During World History my freshman year of college, I worked on a group project writing a paper about the wild things religious people do (i.e. suicide missions). Our purpose was to debate with another team about how not all Islamic people wanted to kill other people. Somewhere in the collaborative thinking, we argued that all religions had extremist members, even our own “radical Christian sects.” After it was typed into the paper, we all paused then laughed uncontrollably, as we considered this to be a rebellious pun at our conservative Christian college.
Today, Ben and I have been married for three years. I kissed his cheek as he slept this morning before I left for work, and even though it’s 9pm, I haven’t seen him since that kiss. We worked hard all day, and I’ll still be folding laundry when he gets home.
To further the Disney-induced dreams of ever-after happiness, I feel entirely romanced today. I walked in the door tonight to find that Ben had done the dishes. He’d also made the bed and taken out the garbage. The most twitterpating part is that these acts aren’t special occasions but things he does on a regular basis.
I have heard so many brides and grooms make beautiful promises such as “I’ll love you every day for the rest of my life,” or “I’ll always call you Sweetheart,” or “I promise to always treat you with respect.” Of course, I wanted to be able to promise these things, too, but when I stood in my wedding dress in front of my future husband, I could only promise other things. I promised that I would wake up angry for no reason at all. I promised that there would be days that I would be a terrible, unloving wife. I promised that we would stay up late fighting, trying not to go to sleep angry. I promised we would struggle in ways we didn’t even know existed.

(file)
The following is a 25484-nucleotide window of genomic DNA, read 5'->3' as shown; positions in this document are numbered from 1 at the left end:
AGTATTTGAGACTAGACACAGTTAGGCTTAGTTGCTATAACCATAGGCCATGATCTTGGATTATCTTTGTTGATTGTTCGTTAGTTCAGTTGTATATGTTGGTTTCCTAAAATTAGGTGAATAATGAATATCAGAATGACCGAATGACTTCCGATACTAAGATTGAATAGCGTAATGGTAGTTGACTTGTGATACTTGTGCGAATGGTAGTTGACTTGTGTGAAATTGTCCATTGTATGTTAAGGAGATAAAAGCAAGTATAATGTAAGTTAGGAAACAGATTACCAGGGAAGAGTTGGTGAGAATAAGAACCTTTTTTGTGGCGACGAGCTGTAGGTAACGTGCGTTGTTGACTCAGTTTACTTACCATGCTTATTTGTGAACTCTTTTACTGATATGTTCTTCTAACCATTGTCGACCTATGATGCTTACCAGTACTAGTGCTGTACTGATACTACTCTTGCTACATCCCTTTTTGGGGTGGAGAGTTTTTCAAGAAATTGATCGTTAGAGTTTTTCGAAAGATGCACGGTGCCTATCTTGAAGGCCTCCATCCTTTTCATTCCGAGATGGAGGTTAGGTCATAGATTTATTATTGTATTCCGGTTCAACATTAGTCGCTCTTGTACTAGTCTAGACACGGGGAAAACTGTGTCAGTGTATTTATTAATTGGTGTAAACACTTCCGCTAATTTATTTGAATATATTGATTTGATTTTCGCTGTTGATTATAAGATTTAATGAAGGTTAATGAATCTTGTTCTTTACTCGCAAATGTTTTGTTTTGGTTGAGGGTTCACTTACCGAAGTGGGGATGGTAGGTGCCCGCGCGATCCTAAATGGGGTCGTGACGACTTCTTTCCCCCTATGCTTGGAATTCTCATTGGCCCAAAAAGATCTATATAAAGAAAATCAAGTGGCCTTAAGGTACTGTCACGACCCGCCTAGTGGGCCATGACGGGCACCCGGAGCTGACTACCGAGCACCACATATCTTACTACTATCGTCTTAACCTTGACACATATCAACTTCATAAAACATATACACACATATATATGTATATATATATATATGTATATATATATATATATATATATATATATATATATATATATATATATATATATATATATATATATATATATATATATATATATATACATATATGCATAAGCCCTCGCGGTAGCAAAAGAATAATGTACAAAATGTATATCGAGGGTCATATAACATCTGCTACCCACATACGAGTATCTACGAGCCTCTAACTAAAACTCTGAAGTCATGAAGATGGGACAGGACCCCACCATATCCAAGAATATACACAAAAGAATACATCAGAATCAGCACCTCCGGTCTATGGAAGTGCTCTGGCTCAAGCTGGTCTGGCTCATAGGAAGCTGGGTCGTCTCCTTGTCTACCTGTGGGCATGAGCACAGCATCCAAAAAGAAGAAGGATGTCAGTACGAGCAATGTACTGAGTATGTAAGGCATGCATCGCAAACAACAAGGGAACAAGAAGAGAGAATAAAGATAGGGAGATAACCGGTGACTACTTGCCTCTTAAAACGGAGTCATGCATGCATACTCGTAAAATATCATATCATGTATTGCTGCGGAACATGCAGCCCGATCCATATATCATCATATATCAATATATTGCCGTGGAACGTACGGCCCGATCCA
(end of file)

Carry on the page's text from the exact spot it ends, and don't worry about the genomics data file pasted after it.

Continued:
Those may sound like sobering vows, but forever is serious business. We said, “For as long as we both shall live,” in front of a God we’re outrageous enough to believe in, and if we complete our mission successfully, no one comes out alive. It’s basically a double suicide mission, and it’s one in which we take pride. It’s one that causes us to dance to silly songs in our living room and grin at each other across the table a local greasy spoon. It’s the reason we hold hands and tell each other about our work days. It’s a mission that makes every task worthwhile, and as my World History study group agreed, “There are even radical Christian sects.”